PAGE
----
I spent the morning clearing out milkweed and baby pine trees around the horse barn, stables, and fence. Just me and a bush axe. By noon I was drenched, sore, and dirty. My hands were bleeding. I wanted water.
Work refocuses me on the importance of living in the present moment — seizing the day — following the example of my patron saint, Expedite, whose whole message amounts to being a Christian in the here and now.
I’ve been reading Dorothy Day’s The Long Loneliness for the past two weeks. She goes on about the dignity of man and the holiness of labor.
Christ was a worker. His first followers were fishermen.
When the Christian finds God in the menial, he sanctifies his labor and makes it a participation in the life of Christ.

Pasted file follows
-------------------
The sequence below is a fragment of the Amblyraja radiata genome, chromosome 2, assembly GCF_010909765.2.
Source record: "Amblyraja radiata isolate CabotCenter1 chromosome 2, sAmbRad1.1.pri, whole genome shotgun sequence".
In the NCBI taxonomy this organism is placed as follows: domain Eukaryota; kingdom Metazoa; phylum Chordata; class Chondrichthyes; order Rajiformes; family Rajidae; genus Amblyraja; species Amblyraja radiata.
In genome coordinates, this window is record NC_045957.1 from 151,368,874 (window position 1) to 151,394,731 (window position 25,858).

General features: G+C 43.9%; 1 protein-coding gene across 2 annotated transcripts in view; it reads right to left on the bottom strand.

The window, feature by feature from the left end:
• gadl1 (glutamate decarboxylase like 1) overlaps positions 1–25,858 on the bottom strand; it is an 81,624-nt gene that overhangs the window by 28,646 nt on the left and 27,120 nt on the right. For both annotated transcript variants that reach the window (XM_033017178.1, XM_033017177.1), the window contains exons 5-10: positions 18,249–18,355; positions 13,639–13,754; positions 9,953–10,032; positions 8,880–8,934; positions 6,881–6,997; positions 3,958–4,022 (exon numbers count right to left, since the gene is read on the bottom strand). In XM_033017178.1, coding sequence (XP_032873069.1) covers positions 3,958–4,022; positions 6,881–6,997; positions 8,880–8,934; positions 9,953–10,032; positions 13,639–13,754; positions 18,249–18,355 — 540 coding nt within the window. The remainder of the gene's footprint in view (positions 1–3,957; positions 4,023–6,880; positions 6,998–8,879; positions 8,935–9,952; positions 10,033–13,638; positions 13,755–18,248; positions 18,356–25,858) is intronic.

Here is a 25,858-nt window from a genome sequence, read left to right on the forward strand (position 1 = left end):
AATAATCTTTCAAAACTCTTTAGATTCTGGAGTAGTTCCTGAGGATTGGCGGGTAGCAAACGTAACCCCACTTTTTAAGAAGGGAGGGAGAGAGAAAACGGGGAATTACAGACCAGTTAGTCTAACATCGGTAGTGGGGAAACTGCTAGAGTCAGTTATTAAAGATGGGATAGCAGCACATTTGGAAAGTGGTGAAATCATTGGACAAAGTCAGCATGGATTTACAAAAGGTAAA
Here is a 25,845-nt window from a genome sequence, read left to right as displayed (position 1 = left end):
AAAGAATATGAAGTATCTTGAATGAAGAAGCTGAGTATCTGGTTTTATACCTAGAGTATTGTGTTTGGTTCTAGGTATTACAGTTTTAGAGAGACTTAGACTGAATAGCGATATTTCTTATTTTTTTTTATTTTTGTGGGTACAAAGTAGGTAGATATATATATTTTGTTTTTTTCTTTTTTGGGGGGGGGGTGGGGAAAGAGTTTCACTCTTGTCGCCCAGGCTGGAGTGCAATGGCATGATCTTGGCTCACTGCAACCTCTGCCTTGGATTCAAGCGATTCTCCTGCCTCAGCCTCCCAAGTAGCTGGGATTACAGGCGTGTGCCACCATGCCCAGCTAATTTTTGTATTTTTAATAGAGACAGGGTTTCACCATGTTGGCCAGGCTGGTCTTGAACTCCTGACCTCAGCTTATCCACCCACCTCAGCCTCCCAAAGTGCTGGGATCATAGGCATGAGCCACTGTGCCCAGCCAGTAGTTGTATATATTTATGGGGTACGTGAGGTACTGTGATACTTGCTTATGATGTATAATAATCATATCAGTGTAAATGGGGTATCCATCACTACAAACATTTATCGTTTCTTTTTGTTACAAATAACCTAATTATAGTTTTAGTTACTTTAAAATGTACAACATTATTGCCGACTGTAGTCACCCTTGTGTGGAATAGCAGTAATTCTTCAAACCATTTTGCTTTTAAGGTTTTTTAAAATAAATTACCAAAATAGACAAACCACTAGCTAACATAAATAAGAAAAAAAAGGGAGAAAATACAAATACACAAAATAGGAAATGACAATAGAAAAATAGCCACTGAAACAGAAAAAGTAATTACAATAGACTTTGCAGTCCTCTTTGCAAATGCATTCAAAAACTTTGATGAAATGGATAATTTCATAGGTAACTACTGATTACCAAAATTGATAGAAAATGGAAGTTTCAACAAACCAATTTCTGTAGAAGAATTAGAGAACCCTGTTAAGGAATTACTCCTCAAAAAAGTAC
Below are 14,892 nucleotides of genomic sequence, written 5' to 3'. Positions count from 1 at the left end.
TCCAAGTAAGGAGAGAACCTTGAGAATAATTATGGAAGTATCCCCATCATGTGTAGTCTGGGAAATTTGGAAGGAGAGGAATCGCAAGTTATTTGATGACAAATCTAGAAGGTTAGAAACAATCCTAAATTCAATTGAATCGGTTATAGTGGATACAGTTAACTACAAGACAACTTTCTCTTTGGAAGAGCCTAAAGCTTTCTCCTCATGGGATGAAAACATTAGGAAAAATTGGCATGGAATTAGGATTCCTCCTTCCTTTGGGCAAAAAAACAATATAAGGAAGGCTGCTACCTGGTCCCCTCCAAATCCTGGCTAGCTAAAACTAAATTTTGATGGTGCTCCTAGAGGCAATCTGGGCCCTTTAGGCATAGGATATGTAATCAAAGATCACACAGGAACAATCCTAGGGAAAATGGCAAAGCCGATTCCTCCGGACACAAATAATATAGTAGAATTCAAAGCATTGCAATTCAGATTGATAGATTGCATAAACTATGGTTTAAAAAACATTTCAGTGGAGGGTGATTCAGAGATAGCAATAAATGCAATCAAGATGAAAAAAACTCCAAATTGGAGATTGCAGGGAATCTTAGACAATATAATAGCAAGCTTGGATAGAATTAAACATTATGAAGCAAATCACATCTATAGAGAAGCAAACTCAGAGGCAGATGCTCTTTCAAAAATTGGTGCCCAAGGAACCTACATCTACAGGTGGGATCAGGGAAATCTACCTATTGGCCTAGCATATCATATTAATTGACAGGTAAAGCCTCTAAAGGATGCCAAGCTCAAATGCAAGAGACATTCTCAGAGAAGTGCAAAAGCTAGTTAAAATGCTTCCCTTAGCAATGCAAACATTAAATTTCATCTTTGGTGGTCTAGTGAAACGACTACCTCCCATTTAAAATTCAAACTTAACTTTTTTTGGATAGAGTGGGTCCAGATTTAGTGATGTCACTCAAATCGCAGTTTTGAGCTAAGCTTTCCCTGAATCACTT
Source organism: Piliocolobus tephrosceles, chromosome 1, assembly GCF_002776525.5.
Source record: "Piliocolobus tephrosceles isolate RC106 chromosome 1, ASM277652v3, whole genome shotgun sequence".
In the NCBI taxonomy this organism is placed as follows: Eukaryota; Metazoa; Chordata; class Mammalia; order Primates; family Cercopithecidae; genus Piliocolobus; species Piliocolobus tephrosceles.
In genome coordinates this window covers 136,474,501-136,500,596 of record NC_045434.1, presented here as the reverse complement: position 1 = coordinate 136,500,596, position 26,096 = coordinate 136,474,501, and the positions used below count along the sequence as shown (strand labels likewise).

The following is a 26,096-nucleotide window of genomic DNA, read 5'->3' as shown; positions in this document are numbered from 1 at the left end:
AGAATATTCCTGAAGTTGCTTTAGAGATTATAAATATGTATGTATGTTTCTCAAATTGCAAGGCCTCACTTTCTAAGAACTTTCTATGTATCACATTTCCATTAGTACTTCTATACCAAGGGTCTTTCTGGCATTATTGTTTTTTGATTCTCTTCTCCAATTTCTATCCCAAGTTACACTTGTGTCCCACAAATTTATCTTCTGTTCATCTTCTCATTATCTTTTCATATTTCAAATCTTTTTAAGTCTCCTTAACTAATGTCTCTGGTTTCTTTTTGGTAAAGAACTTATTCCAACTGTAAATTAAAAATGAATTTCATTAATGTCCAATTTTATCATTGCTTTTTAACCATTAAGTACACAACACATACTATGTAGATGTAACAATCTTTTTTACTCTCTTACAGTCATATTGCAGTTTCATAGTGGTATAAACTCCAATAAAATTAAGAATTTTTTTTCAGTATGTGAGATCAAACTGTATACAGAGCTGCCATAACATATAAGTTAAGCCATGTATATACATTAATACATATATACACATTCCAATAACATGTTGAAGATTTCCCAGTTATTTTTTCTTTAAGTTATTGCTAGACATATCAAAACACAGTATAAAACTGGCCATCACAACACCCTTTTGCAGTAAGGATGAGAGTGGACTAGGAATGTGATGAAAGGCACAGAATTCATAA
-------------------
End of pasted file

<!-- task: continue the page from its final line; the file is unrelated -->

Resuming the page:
I’ve probably learned more about the Benedictine motto ora et labora – prayer and work — in this one month at Camp Monroe than I have in two years at Belmont Abbey.
Camp Monroe is amazingly unique. It’s nature and people meeting. It’s the counselors struggling to get by, and it’s hot and occasionally thankless labor. It’s the sometimes sickeningly sentimental attempt to share our faith in Jesus Christ with the campers. And it’s ultimately learning to trust that seeds are planted along the way.